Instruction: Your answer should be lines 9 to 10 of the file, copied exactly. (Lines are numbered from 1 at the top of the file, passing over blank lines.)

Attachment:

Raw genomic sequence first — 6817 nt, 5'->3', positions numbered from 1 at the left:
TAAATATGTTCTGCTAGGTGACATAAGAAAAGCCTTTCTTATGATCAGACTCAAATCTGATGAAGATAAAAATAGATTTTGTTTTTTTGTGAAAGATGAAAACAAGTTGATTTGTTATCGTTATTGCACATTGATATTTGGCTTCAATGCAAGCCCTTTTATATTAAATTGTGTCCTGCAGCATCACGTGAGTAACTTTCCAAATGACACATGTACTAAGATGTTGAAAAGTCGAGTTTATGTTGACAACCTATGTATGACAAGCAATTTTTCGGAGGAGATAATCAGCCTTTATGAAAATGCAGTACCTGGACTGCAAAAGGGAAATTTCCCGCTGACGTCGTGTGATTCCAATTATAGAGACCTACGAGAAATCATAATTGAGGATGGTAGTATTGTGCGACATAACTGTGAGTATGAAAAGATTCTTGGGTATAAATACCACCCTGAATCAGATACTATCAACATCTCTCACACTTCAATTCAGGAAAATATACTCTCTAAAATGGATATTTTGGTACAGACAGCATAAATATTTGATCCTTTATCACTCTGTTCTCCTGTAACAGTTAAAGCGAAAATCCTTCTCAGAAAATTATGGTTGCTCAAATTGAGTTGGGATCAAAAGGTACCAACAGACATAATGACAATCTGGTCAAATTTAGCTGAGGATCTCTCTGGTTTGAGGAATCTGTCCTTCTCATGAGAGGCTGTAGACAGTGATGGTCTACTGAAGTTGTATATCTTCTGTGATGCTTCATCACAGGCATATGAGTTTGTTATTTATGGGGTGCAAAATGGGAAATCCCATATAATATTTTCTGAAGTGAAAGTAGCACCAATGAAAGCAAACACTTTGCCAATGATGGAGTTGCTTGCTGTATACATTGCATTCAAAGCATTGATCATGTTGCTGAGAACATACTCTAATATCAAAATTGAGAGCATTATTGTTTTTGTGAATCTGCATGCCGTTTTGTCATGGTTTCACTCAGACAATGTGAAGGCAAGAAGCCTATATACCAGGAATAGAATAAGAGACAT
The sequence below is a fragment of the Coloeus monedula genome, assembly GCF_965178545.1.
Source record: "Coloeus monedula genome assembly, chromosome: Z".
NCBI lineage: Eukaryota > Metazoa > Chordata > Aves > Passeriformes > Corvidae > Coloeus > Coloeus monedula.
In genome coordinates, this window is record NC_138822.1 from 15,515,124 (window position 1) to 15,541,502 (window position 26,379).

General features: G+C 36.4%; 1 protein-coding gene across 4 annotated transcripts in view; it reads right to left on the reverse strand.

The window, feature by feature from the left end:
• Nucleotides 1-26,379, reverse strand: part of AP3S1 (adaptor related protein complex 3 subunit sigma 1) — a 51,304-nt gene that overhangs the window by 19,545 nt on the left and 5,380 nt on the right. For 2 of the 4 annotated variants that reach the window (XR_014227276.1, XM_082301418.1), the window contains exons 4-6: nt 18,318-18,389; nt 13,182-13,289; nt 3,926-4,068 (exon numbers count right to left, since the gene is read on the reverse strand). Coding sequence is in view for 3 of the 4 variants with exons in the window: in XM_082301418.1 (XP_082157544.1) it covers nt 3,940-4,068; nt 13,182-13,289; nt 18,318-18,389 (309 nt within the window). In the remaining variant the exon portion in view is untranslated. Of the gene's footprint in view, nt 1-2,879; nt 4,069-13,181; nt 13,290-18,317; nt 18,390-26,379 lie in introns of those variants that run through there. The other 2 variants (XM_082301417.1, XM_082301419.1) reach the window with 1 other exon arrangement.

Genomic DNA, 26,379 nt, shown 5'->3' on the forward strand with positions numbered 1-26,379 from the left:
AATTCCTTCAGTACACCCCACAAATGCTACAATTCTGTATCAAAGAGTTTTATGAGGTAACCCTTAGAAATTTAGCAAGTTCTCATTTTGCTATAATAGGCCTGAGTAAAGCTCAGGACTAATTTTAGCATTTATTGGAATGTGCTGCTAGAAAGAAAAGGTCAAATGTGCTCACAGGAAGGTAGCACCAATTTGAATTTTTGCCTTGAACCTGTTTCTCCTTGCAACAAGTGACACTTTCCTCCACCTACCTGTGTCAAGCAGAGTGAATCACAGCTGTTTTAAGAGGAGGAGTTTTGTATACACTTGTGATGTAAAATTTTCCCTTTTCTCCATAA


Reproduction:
• Nucleotides 1-26,379, reverse strand: part of AP3S1 (adaptor related protein complex 3 subunit sigma 1) — a 51,304-nt gene that overhangs the window by 19,545 nt on the left and 5,380 nt on the right. For 2 of the 4 annotated variants that reach the window (XR_014227276.1, XM_082301418.1), the window contains exons 4-6: nt 18,318-18,389; nt 13,182-13,289; nt 3,926-4,068 (exon numbers count right to left, since the gene is read on the reverse strand). Coding sequence is in view for 3 of the 4 variants with exons in the window: in XM_082301418.1 (XP_082157544.1) it covers nt 3,940-4,068; nt 13,182-13,289; nt 18,318-18,389 (309 nt within the window). In the remaining variant the exon portion in view is untranslated. Of the gene's footprint in view, nt 1-2,879; nt 4,069-13,181; nt 13,290-18,317; nt 18,390-26,379 lie in introns of those variants that run through there. The other 2 variants (XM_082301417.1, XM_082301419.1) reach the window with 1 other exon arrangement.

Genomic DNA, 26,379 nt, shown 5'->3' on the forward strand with positions numbered 1-26,379 from the left: